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Reviewed by:
  • The Development of the Japanese Nursing Profession: Adopting and Adapting Western Influences
  • Sally A. Hastings
The Development of the Japanese Nursing Profession: Adopting and Adapting Western Influences. By Aya Takahashi. RoutledgeCurzon, 2005. 224 pages. Hardcover £75.00.

In this history of the nursing profession in Japan from 1868 to 1938, the eve of the Pacific War, Aya Takahashi focuses on the degree to which Japanese nurses won professional respect in comparison to the status of nurses in Great Britain. She generally finds the Japanese situation wanting. She posits that modern nursing was imported into Japan from the West as a "must-have" for a civilized nation (p. 157). In keeping with her assumption that the Japanese nursing profession was a foreign import, she characterizes the white uniform of the modern nurse as a "western costume" (p. 1) rather than as a symbol of modernity or hygienic cleanliness. She argues that because Japanese nursing developed as a national project, in an atmosphere devoid of feminism, Christianity, and charitable culture, Japanese nurses remained passive and nursing professionalism in Japan was suffocated. Takahashi places much of the blame for the fate of the nursing profession in Japan on the gendered structure of Japanese society. Because the Japanese word for nurse, kangofu, contains a character for woman, nursing was by definition an exclusively female profession. The hierarchical and feudal social and gender structure of Meiji Japan rendered women subordinate to men and nurses to doctors.

In her brief account of the late nineteenth-century origins of modern nursing in Japan, which she draws from a wide variety of secondary sources in both English and Japanese, Takahashi makes passing mention of seminal institutions such as the Sakurai Women's College Nursing School and the Kyoto Nursing School, both founded in 1886. She acknowledges the pioneering roles of figures such as Suzuki Masa (1857-1940) and Ôzeki Chika (1858-1932) in developing domiciliary nursing. By the 1890s, she concludes, there were about five nursing schools, including one run by the Japan Red Cross Society and one at Tokyo Imperial University Hospital, that [End Page 416] operated in accordance with the ideals of Florence Nightingale's nursing system, which emphasized both efficient supervised medical ministrations and safety and respectability for the nurses. Florence Nightingale, whose life story had a prominent place in moral texts in Japan, served, Takahashi holds, as an iconic figure in the definition of nursing as modern work for respectable women.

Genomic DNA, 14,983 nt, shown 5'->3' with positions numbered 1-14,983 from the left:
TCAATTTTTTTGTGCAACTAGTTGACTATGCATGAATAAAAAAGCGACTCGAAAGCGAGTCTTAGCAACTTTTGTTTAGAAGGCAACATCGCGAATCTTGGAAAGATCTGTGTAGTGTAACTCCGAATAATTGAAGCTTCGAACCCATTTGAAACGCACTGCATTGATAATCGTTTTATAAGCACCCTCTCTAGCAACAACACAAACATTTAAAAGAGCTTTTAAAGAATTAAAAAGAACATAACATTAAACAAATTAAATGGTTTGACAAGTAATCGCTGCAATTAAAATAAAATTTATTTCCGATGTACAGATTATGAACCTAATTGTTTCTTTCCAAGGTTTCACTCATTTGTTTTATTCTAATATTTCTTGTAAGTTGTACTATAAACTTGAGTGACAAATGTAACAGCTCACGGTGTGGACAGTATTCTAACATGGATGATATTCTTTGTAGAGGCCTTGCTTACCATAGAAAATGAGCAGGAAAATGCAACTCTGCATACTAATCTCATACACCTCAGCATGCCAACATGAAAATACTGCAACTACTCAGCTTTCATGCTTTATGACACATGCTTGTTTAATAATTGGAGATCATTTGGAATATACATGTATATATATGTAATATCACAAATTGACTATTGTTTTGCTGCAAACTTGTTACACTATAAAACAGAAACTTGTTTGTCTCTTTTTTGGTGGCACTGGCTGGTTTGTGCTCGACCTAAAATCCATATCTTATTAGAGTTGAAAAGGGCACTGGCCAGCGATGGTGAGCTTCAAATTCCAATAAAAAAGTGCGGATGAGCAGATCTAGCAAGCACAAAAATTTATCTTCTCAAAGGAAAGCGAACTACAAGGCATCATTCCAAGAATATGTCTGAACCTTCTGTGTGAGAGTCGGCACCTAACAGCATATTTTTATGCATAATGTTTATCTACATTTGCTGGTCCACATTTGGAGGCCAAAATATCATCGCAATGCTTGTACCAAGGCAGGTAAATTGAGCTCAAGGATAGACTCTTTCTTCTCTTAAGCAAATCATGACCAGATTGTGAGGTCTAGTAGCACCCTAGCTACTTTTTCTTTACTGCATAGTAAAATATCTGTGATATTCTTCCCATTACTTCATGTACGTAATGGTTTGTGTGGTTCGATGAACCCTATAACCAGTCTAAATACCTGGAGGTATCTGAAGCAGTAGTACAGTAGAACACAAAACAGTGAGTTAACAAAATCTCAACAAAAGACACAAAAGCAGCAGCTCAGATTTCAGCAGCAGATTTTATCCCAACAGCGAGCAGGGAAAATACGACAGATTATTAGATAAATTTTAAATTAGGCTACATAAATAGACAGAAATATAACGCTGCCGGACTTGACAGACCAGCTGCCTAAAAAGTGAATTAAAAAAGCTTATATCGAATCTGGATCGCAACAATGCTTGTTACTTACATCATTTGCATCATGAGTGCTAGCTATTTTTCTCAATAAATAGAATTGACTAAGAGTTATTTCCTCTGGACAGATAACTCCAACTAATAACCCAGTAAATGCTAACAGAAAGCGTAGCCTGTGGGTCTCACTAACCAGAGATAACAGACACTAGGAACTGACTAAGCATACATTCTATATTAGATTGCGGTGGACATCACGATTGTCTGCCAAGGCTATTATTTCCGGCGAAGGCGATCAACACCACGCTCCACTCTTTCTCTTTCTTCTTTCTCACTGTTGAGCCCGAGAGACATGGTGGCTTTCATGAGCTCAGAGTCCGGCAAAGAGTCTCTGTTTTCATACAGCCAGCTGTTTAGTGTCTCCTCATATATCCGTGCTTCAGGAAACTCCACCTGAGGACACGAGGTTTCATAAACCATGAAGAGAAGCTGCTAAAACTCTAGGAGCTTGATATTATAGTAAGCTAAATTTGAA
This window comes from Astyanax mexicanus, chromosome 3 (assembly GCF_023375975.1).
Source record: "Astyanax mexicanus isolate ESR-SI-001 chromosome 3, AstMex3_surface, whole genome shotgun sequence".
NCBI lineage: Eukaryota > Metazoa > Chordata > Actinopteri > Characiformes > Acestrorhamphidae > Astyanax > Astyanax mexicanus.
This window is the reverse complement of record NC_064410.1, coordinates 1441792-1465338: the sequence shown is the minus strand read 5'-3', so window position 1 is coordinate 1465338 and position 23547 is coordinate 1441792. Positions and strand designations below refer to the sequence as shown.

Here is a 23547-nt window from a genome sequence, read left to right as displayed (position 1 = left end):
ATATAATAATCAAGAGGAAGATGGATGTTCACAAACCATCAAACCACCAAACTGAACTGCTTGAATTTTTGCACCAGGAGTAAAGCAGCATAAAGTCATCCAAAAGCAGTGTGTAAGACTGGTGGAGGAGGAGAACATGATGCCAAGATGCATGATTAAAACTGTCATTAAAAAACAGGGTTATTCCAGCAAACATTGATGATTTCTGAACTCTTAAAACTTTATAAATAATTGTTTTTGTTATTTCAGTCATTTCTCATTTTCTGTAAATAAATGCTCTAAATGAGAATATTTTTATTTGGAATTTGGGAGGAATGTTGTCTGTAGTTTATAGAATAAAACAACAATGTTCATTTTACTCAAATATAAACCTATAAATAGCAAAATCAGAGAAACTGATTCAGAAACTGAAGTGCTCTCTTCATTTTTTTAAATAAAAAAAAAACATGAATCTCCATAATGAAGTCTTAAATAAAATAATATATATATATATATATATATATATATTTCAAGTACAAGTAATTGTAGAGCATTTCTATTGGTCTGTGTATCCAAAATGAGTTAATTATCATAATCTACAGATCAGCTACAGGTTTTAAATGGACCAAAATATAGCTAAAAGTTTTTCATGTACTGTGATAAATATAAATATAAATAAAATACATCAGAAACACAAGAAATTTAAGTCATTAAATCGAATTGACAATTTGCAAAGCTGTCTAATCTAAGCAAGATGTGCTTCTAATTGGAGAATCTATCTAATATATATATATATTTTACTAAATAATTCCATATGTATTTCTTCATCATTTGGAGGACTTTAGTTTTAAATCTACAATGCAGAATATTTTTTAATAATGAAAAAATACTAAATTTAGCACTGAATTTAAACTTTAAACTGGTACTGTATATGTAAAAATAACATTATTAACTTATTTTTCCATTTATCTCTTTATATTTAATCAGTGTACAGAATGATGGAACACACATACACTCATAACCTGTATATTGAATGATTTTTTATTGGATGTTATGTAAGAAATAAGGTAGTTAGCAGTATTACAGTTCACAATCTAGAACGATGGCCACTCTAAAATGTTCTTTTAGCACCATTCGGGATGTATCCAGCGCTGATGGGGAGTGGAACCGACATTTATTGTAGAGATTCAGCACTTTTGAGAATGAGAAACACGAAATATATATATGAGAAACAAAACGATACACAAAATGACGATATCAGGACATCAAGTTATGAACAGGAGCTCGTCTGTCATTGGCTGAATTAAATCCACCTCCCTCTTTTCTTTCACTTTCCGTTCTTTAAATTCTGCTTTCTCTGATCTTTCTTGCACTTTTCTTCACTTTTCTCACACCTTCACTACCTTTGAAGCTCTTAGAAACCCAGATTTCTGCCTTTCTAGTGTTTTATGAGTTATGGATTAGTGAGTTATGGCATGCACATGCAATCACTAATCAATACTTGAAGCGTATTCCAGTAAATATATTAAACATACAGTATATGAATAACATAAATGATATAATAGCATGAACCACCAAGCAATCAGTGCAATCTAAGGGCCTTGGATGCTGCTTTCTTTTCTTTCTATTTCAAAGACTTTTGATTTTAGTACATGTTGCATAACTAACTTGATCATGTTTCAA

Although Takahashi explains that many Japanese nurses were engaged in domiciliary work, and she acknowledges that there were a variety of hospital settings, she highlights the central role of the Japan Red Cross Society in the production of the modern nursing profession in Japan. Because of their association with patriotic work, she argues, Red Cross nurses won respect never granted to the nursing profession as a whole. During the Sino-Japanese War, twenty Red Cross nurses worked at the Hiroshima Station Hospital. Because of the Red Cross responsibility for sick and wounded soldiers, service to the Red Cross was work on behalf of the nation in arms. In addition, the prestige Red Cross nurses enjoyed was enhanced by the organization's close association with the imperial family.

During the Sino-Japanese and Russo-Japanese wars, Takahashi asserts, the Japan Red Cross and its nurses were symbols among the Western powers of the rising level of Japanese civilization. Japanese Red Cross nurses won international approval for their effectiveness in military work, but, she points out, what Western observers praised was not the scientific expertise of the nurses but rather their admirable submissiveness to authority, the product of the feudal structure. In drawing this conclusion, Takahashi takes the testimony of foreign observers at face value, without any consideration of Edward W. Said's observation that Western knowledge of the Orient is always constituted by Western power.

The two aspects of twentieth-century nursing history that Takahashi discusses are the relationship of Japan to the International Council of Nurses (ICN) and the status of public-health nursing in Japan. In regard to the ICN, Takahashi emphasizes the leadership of the Japan Red Cross in initiating contact with the international organization and the close ties...

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Additional Information

ISSN
1880-1390
Print ISSN
0027-0741
Pages
pp. 416-418
Launched on MUSE
2006-09-20
Open Access
No
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